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Sunday, May 25, 2014

Lyndeborough woman trying to compile info on all veterans’ graves

Jessie Salisbury

Memorial Day often is associated with the Civil War and Decoration Day, but it’s a day for remembering the veterans of all past wars, usually by putting a small American flag on the graves.

Many organizations take part, including the American Legion, the Veterans of Foreign Wars, and the Boy and Girl Scouts. In Lyndeborough, it’s the Lafayette Artillery Company, which dates to 1804 – the second-oldest such company in the country (one in Boston is a little older). ...

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Memorial Day often is associated with the Civil War and Decoration Day, but it’s a day for remembering the veterans of all past wars, usually by putting a small American flag on the graves.

Many organizations take part, including the American Legion, the Veterans of Foreign Wars, and the Boy and Girl Scouts. In Lyndeborough, it’s the Lafayette Artillery Company, which dates to 1804 – the second-oldest such company in the country (one in Boston is a little older).

Artillery members consult a list noted as “revised in 1895 by C.H. Holt,” which lists “those graves that were to be decorated.” It has been periodically updated, and the late Edna Worcester did a lot of research into veterans’ graves. A hand-drawn map of the South Yard made in 1816 recently was found, which added more information.

A few years ago, Ginny Chrisenton was elected a trustee of the cemeteries, and soon thereafter, she began collecting all of the cemetery records to create a database – a project on which she continues to work. That database includes everything she has found so far and where she found it.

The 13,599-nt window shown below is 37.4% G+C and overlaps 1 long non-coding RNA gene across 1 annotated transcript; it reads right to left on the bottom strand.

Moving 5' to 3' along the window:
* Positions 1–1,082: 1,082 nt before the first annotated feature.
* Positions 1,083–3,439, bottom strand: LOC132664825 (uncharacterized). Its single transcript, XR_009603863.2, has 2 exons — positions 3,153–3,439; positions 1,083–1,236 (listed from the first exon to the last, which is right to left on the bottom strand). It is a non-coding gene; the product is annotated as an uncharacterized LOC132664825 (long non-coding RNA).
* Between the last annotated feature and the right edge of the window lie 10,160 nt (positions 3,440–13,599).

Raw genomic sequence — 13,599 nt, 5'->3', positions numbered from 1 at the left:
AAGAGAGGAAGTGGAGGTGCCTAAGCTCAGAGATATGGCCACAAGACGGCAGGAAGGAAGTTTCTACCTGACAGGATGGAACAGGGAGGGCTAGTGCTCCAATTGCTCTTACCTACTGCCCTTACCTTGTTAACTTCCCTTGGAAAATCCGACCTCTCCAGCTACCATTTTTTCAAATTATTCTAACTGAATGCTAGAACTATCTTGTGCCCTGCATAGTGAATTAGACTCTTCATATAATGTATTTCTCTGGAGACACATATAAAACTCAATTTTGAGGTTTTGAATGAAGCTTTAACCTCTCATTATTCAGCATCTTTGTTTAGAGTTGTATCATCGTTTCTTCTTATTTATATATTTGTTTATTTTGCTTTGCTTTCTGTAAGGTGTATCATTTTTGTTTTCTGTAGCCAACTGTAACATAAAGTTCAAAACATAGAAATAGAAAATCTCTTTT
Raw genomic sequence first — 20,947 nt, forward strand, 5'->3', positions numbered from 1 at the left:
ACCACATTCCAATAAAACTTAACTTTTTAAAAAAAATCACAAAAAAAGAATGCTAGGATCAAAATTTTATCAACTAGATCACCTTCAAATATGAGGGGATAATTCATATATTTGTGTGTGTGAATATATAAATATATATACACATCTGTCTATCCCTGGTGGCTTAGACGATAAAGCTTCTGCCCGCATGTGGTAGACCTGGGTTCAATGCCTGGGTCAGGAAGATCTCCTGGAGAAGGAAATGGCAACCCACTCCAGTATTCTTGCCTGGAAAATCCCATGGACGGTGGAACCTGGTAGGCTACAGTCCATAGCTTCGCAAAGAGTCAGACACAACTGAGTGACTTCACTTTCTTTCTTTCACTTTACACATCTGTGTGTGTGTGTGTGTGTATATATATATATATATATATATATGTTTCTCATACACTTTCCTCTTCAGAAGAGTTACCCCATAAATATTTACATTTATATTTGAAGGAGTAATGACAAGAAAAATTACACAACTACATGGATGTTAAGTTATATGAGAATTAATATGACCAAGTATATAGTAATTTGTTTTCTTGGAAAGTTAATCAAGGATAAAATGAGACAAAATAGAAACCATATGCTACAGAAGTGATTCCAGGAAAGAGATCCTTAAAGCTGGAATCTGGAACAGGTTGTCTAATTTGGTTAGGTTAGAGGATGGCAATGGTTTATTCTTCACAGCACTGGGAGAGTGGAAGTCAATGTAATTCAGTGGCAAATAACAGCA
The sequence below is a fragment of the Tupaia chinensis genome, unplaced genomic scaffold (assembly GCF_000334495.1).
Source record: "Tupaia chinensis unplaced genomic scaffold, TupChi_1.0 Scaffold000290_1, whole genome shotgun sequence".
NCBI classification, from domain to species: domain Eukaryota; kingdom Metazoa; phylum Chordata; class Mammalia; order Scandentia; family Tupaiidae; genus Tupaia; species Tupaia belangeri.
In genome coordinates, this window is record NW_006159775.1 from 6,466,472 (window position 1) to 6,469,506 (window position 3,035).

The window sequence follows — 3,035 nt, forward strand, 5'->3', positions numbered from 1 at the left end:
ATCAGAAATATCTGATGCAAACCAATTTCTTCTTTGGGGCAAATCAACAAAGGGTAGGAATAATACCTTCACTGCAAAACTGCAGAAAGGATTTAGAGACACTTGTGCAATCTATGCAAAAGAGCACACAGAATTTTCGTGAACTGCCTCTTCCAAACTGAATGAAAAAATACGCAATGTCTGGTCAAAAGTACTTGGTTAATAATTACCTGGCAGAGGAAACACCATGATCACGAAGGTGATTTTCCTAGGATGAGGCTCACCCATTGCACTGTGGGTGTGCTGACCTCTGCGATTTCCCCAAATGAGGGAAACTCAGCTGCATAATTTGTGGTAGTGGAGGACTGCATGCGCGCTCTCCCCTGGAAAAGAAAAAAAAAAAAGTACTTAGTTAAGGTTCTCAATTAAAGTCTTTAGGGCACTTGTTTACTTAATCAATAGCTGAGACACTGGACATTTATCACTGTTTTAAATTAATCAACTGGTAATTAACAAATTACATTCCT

One of the aspects of that project was locating and documenting all of the town’s veterans from all of the wars dating to the Revolution, and she found one from before that – the French and Indian War.

In her research, Chrisenton used a book compiled by Ann Nichols in 1984 that records all of the headstones in all of the cemeteries, the 1895 list, updates by the Artillery Company and records in both Lyndeborough histories (1905 and 1955). She cross-referenced those names with genealogies and town mortuary records.

In checking the list from 1895 with current maps, Chrisenton discovered that four of the men do not have grave markers, and she set out to find their resting places. They are Oliver Stiles, War of 1812, in the Center Cemetery; Jeremiah Abbott, Revolutionary War, South Cemetery; Andrew Thompson, noted as having been at Bunker Hill and at Fort Ticonderoga, West Cemetery; and James Thomson, who also served in the Revolution but apparently from another town.

The 1816 map lists two graves: Capt. William Blaney in the Revolutionary War and Capt. John Stephenson, who apparently served in the French and Indian War. Neither has a marker.

The lack of a headstone may mean the family had no funds, there were no immediate family members, or the original marker was made of wood and has since deteriorated.

The only Blaney family member whom Chrisenton has discovered – and that by serendipity – lives in New Zealand. The family returned to Marblehead, Mass., after his death.

“It’s sort of like trying to herd cats,” Chrisenton said recently of the project when we were elbow-deep in maps and records of her research. Everything found leads somewhere else.

For starters, Lyndeborough has eight cemeteries, most of them now closed to new burials.

“In 1970, all of the cemeteries were mapped,” she said. “But different trustees used different copies to write things on. I had to look at all the copies. There are names on some and not on others.”

Her job now is to document the service of those men without headstones and to apply to the Veterans Administration for military-style markers, which require a request from a family member.

Except for Stephenson.

“In the French and Indian War, we were British, not fighting against them,” Chrisenton said. The VA might not recognize that war.

This summer, the trustees plan to “go out with maps and check the ground” to make sure the dates, locations and spellings of names are accurate, Chrisenton said.

“When we finally get it done, we will have a copy at the library and the town office, as well as the database,” so people can locate family plots, Chrisenton said.

And all the veterans will finally have flags.

Keep up with the past with Another Perspective, which runs every other Sunday in The Telegraph. Jessie Salisbury can be reached at 654-9704 or jessies@tellink.net.